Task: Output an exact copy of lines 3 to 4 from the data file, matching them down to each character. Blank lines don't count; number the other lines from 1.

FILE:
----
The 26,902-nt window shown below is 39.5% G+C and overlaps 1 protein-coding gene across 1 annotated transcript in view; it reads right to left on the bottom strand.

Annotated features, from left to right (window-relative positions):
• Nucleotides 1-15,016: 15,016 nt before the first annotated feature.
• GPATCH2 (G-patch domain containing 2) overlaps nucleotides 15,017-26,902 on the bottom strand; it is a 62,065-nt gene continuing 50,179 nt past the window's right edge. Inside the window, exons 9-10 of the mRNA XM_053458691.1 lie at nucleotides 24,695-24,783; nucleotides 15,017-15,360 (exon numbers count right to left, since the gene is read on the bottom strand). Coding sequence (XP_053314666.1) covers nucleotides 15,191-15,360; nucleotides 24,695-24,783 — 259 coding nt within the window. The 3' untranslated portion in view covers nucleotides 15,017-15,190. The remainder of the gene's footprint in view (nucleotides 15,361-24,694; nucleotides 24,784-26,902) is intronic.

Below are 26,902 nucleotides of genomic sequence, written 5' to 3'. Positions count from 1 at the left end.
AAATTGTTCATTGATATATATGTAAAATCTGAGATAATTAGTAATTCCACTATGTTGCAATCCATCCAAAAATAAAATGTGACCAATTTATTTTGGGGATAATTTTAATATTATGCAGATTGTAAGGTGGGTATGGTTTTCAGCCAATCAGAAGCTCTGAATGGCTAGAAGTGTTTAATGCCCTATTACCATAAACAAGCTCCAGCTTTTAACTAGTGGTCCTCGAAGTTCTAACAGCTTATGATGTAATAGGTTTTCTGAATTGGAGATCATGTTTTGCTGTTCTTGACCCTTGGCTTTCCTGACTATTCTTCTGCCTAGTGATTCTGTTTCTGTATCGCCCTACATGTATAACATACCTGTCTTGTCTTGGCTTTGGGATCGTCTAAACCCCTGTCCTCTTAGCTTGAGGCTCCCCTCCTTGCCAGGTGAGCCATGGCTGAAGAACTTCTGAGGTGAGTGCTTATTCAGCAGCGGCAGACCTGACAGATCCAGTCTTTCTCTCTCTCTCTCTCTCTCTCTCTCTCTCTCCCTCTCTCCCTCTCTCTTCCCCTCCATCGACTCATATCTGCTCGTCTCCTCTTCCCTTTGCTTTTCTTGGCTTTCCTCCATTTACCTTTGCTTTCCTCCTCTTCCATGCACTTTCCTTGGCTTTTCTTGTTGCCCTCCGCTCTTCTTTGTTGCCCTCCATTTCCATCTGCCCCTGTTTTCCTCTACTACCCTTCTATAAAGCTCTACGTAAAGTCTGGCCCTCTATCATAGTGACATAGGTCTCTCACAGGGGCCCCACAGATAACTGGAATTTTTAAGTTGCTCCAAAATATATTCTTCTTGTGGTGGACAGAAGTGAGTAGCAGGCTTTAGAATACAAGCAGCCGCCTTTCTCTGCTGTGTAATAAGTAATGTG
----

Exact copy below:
• Nucleotides 1-15,016: 15,016 nt before the first annotated feature.
• GPATCH2 (G-patch domain containing 2) overlaps nucleotides 15,017-26,902 on the bottom strand; it is a 62,065-nt gene continuing 50,179 nt past the window's right edge. Inside the window, exons 9-10 of the mRNA XM_053458691.1 lie at nucleotides 24,695-24,783; nucleotides 15,017-15,360 (exon numbers count right to left, since the gene is read on the bottom strand). Coding sequence (XP_053314666.1) covers nucleotides 15,191-15,360; nucleotides 24,695-24,783 — 259 coding nt within the window. The 3' untranslated portion in view covers nucleotides 15,017-15,190. The remainder of the gene's footprint in view (nucleotides 15,361-24,694; nucleotides 24,784-26,902) is intronic.